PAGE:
“Now, I want to have a chance to tell the story about my friend Ady Barkan,” Sen. Elizabeth Warren (D-Mass.) began her answer to a question about health care at the latest Democratic debate. “Ady is 35 years old. He has a wife, Rachael, he has a cute little boy named Carl. He also has ALS, and it’s killing him. Ady has health insurance, good health insurance, and it’s not nearly enough.”

Warren used Ady’s desperate situation to memorably encapsulate her support for Medicare-for-all, and for those who agree with her already or are persuadable in that direction, it was undoubtedly a compelling strategy. Ady can be understood as emblematic of a larger problem, his suffering a microcosm of the deep dysfunction of American health care.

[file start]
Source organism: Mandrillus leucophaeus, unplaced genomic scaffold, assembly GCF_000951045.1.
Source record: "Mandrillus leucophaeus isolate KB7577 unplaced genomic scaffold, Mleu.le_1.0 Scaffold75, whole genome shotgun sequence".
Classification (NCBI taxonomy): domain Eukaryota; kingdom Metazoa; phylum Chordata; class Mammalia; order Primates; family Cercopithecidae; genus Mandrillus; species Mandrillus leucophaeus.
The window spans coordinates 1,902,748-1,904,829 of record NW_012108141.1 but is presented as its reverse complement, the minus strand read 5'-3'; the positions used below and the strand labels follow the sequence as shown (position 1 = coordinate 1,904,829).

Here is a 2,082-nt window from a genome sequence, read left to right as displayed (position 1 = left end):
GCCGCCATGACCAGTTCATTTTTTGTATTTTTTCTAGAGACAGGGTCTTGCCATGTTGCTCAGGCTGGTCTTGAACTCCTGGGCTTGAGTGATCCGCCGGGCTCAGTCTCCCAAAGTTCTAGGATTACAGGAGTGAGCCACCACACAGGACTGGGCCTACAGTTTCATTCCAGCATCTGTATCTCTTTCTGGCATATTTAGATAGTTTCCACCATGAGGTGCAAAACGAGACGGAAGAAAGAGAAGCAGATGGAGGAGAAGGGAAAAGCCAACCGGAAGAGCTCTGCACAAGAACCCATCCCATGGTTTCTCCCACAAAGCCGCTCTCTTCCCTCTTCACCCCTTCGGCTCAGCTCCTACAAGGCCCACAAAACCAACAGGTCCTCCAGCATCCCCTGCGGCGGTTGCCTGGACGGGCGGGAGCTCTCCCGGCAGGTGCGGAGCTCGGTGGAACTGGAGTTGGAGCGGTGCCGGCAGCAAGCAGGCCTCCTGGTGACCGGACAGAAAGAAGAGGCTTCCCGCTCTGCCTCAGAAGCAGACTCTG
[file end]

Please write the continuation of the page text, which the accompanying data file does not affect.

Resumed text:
But for viewers with substantially different prescriptions for our health-care woes, Warren’s story won’t be so obviously archetypal. No one need doubt the facts to reject the meaning Warren assigns them. As The New York Times‘ Ross Douthat observed in his last weekend column of July, “the heart of polarization [in America today] is often not a disagreement about the facts of a particular narrative, but about whether that story is somehow representative — or whether it’s just one tale among many in our teeming society, and doesn’t stand for anything larger than itself.” Much of our political debate runs on story, and we have a dangerous habit of inflating anecdote into argument.

The impulse to use a story like Warren did is understandable. A personal account helps readers or, for Warren, voters who may be unfamiliar with a complex topic engage at a human scale. It forges an initial connection, often through empathy, that triggers a more sustained interest in the wonkier details to follow. […]